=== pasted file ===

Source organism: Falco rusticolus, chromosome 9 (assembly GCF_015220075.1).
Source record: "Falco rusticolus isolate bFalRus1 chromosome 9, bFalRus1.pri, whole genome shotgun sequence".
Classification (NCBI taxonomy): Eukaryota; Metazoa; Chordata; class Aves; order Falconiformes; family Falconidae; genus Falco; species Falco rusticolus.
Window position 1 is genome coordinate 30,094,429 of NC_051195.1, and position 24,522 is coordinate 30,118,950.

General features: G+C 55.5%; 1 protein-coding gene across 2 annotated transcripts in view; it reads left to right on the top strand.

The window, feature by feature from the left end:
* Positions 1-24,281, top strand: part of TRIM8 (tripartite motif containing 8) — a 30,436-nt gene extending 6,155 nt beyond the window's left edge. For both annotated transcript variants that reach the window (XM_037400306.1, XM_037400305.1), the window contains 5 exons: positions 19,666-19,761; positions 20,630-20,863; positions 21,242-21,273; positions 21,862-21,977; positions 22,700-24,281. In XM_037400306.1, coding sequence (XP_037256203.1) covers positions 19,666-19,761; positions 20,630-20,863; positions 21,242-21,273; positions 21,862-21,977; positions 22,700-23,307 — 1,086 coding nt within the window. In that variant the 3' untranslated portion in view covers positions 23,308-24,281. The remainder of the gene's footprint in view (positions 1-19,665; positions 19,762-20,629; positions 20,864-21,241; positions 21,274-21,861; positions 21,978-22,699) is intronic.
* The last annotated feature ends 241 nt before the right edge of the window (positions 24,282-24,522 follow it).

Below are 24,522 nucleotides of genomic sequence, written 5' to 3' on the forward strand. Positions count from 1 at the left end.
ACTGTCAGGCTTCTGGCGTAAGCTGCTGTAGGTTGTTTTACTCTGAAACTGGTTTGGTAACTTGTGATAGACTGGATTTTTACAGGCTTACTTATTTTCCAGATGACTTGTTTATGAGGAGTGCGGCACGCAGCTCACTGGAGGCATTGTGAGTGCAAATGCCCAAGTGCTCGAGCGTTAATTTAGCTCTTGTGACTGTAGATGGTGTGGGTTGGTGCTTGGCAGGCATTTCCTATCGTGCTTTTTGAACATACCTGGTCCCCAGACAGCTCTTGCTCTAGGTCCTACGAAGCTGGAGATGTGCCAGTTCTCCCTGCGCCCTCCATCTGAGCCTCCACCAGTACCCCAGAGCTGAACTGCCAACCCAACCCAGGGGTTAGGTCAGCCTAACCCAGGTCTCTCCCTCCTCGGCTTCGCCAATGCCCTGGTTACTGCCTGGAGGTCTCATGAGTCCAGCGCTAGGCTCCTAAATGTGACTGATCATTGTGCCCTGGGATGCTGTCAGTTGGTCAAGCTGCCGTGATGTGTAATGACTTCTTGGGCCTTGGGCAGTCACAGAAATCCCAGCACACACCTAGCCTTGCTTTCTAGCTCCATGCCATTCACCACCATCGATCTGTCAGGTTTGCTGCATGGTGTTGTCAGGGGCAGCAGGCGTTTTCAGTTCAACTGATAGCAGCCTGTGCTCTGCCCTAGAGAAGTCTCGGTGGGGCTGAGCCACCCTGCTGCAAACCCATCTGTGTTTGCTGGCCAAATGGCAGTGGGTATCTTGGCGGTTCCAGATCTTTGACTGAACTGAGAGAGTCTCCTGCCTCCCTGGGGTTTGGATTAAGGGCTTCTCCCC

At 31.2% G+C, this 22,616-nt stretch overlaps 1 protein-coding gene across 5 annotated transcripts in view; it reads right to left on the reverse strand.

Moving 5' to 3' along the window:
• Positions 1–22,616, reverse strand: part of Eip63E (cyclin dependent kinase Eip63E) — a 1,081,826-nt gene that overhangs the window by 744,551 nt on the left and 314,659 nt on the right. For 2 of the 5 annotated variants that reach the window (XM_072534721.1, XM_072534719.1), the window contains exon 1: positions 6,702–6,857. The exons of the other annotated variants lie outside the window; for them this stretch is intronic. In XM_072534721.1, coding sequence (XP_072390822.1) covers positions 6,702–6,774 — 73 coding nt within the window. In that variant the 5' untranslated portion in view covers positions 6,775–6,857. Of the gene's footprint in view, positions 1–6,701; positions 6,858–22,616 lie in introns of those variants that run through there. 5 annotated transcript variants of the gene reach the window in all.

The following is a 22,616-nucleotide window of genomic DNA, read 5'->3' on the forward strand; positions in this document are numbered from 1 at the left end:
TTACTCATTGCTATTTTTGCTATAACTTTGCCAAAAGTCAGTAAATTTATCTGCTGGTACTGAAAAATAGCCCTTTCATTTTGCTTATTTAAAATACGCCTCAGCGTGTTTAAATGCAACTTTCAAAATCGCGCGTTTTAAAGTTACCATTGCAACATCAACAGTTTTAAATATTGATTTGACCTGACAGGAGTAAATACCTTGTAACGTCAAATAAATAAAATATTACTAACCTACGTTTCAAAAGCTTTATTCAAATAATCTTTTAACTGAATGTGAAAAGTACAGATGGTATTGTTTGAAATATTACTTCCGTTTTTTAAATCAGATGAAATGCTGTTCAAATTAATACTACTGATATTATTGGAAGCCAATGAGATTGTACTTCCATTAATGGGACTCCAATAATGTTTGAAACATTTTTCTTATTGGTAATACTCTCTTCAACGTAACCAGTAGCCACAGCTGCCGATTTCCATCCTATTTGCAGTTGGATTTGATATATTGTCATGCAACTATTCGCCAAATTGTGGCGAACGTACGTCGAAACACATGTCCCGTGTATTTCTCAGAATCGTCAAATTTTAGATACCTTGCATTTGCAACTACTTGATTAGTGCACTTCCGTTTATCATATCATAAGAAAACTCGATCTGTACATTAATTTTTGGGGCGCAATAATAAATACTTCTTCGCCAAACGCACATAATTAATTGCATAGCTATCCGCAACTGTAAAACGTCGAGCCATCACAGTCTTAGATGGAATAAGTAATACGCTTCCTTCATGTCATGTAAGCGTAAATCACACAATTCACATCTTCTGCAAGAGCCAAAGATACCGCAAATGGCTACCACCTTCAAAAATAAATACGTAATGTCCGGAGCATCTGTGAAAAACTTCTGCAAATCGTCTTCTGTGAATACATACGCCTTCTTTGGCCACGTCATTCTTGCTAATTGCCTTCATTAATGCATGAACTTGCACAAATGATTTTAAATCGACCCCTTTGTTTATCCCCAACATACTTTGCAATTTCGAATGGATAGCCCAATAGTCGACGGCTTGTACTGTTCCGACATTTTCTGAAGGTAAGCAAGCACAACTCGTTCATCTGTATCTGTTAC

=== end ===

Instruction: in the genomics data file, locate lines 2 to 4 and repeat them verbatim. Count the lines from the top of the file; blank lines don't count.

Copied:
Source record: "Falco rusticolus isolate bFalRus1 chromosome 9, bFalRus1.pri, whole genome shotgun sequence".
Classification (NCBI taxonomy): Eukaryota; Metazoa; Chordata; class Aves; order Falconiformes; family Falconidae; genus Falco; species Falco rusticolus.
Window position 1 is genome coordinate 30,094,429 of NC_051195.1, and position 24,522 is coordinate 30,118,950.